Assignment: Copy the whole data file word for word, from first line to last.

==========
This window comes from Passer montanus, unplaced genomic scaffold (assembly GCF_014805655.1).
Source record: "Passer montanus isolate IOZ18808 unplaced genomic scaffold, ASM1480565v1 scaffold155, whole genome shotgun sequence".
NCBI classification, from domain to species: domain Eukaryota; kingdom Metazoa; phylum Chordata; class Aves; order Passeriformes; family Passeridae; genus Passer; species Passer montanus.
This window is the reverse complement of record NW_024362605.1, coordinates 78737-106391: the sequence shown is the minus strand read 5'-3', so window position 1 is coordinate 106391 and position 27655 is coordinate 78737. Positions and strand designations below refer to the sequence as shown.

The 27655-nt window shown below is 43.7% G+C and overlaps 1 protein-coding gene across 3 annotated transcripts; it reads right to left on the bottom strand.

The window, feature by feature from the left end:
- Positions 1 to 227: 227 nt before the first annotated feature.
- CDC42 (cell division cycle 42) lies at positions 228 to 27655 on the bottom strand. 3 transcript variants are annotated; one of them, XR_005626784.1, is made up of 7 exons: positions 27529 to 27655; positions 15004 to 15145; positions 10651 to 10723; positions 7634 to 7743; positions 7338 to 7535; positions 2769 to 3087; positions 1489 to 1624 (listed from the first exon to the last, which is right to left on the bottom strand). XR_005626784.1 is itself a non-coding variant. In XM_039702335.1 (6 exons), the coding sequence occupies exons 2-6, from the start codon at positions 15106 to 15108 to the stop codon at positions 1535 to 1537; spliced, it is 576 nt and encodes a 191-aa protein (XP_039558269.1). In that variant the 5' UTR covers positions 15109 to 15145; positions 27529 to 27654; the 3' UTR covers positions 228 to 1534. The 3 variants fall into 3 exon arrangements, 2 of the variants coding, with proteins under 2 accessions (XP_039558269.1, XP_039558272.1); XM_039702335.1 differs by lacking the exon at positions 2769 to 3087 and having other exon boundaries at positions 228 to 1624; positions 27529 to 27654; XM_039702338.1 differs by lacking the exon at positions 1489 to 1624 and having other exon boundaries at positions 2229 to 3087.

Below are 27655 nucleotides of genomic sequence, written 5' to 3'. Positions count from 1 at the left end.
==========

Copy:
This window comes from Passer montanus, unplaced genomic scaffold (assembly GCF_014805655.1).
Source record: "Passer montanus isolate IOZ18808 unplaced genomic scaffold, ASM1480565v1 scaffold155, whole genome shotgun sequence".
NCBI classification, from domain to species: domain Eukaryota; kingdom Metazoa; phylum Chordata; class Aves; order Passeriformes; family Passeridae; genus Passer; species Passer montanus.
This window is the reverse complement of record NW_024362605.1, coordinates 78737-106391: the sequence shown is the minus strand read 5'-3', so window position 1 is coordinate 106391 and position 27655 is coordinate 78737. Positions and strand designations below refer to the sequence as shown.

The 27655-nt window shown below is 43.7% G+C and overlaps 1 protein-coding gene across 3 annotated transcripts; it reads right to left on the bottom strand.

The window, feature by feature from the left end:
- Positions 1 to 227: 227 nt before the first annotated feature.
- CDC42 (cell division cycle 42) lies at positions 228 to 27655 on the bottom strand. 3 transcript variants are annotated; one of them, XR_005626784.1, is made up of 7 exons: positions 27529 to 27655; positions 15004 to 15145; positions 10651 to 10723; positions 7634 to 7743; positions 7338 to 7535; positions 2769 to 3087; positions 1489 to 1624 (listed from the first exon to the last, which is right to left on the bottom strand). XR_005626784.1 is itself a non-coding variant. In XM_039702335.1 (6 exons), the coding sequence occupies exons 2-6, from the start codon at positions 15106 to 15108 to the stop codon at positions 1535 to 1537; spliced, it is 576 nt and encodes a 191-aa protein (XP_039558269.1). In that variant the 5' UTR covers positions 15109 to 15145; positions 27529 to 27654; the 3' UTR covers positions 228 to 1534. The 3 variants fall into 3 exon arrangements, 2 of the variants coding, with proteins under 2 accessions (XP_039558269.1, XP_039558272.1); XM_039702335.1 differs by lacking the exon at positions 2769 to 3087 and having other exon boundaries at positions 228 to 1624; positions 27529 to 27654; XM_039702338.1 differs by lacking the exon at positions 1489 to 1624 and having other exon boundaries at positions 2229 to 3087.

Below are 27655 nucleotides of genomic sequence, written 5' to 3'. Positions count from 1 at the left end.